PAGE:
Since I’ve become quite serious about writing and publishing my books, I’ve been encountering a lot of people willing to help me craft the best masterpiece ever. At first, I found it easy to ignore them: not because I thought I already mastered the written word perfectly, but because I’ve always thought that you can’t teach creativity. I thought the only way to improve my writing was through practice, and that rules only constrained and prevented creativity.
If writing has its own rules, I thought, how comes there are so many different stories out there? And how can each one of them spark different feelings in each reader? Why are some stories more appreciated than others?
Before I wander off, the point I want to make this time is that writing in some way has many things in common with another passion of mine: jigsaw puzzles. I’ve been fascinated by them since I was a little child, and I remember spending countless hours with my mother trying to fit pieces together, tile after tile. Once we measured each other against a 4000-pieces one, and in the two months it took us to finish it we used to stay up until 3-4 AM, even though I had school in the morning and my mother had to go to work.
The rules for completing a jigsaw puzzle are just a few, and (apparently) simple: the tiles must fit with each other in shape and in color, and the final result must be a humanly understandable figure. There are exceptions to this last rule, but you really have to hate yourself to measure up against something like this. Because yes, despite having just this small bunch of rules, jigsaw puzzles are difficult, and knowing the rules is not a guarantee that you’ll ever finish one of them.
Writing, in a certain sense, is the same. There is a small set of more or less fixed rules about plot, pacing and character, but knowing these rules per se is not a guarantee that you’ll ever finish writing the story or that it will be successful. You definitely should follow them, but you should follow your gut too. It seems impossible to blend the two approaches, but this is what good writers (and good jigsaw puzzle solvers) do.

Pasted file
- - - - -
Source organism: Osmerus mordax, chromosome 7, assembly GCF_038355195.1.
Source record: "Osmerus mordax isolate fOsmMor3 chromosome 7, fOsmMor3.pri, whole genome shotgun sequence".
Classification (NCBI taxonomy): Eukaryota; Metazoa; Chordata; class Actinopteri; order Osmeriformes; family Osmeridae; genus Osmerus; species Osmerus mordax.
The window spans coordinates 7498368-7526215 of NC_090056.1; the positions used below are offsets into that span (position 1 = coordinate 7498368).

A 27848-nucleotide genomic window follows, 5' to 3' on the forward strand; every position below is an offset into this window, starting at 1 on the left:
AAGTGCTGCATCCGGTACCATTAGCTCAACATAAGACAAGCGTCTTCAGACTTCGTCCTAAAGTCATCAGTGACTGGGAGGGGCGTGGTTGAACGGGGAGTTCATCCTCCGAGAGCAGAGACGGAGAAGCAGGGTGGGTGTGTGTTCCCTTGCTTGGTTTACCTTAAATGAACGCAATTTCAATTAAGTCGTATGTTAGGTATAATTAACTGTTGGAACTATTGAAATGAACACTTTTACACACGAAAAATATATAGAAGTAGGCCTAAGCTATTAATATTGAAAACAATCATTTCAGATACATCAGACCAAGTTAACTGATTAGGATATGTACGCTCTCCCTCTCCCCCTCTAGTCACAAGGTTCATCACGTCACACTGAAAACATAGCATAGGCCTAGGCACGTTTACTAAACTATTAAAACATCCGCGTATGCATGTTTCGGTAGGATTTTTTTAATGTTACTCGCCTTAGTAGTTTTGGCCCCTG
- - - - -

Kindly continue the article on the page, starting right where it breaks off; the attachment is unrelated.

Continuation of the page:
One of the best pieces of writing advice I heard recently came from the founder of The Write Practice: in one of his classes, he gives his students a fixed method to guide story plot and theme, together with exercise books that the student has to follow as they develop their story. Still, as he was introducing the course, he paused and told us that his workbooks were meant to be a guide, not a prison. Keep in mind the rules, but know that there’s more to it (for the good and for the bad) and that stressing too much on rules can prevent us from finishing the job.
To me, this concept links writing to yet another discipline I’m trying to pursue: photography. In taking a good picture, a photographer has to consider the famous exposure triangle and a few compositions rules (usually about lines and color), but those rules alone are not a guarantee that they’ll ever get a stunning photo. Following them strictly leads to a result that is technically correct, but it might not convey any feeling to the viewer.
Writing is the same: rules about pacing, stakes, character arcs, and plot yield a “technically sound” story, but will it ever become a masterpiece? It’s not guaranteed. This comes as a bummer to someone like me, coming from a mathematical background, because in science there are usually rules and steps that, if followed, yield an expected result.
And so we get back to the original question: what can a writer do to learn to write a compelling story? What’s the point of Creative Writing classes and MFAs out there if they don’t actually guarantee that people who take them will ever become a good writer? To me, there’s still a couple of very good reasons not to overlook them, the first one being: Practice makes perfect.
First of all, measuring ourselves against something usually means that we get better at it, no matter what (as long as we put in the work, of course, but I think we’re all at a point where if we study something, we chose to do it). Even though we might not feel like making any progress, and we feel we might never be able to use them, we’re learning those rules and making them ours. This leads me to the second reason about those rules, which is something I’ve been told about photography but applies very well to writing (unfortunately, not to jigsaw puzzles): Only someone who masters the rules of the discipline can break them and produce something good.
If I don’t know anything about the rule of thirds, or about the weight of the objects in a picture, I can just point my camera at a scene and release the shutter without minding any composition rule, but the result won’t be good. If, on the other hand, I master composition and decide that I have to bend or break one of its principles to “add” something to the picture, I’ll know exactly what to do to avoid screwing up the shot.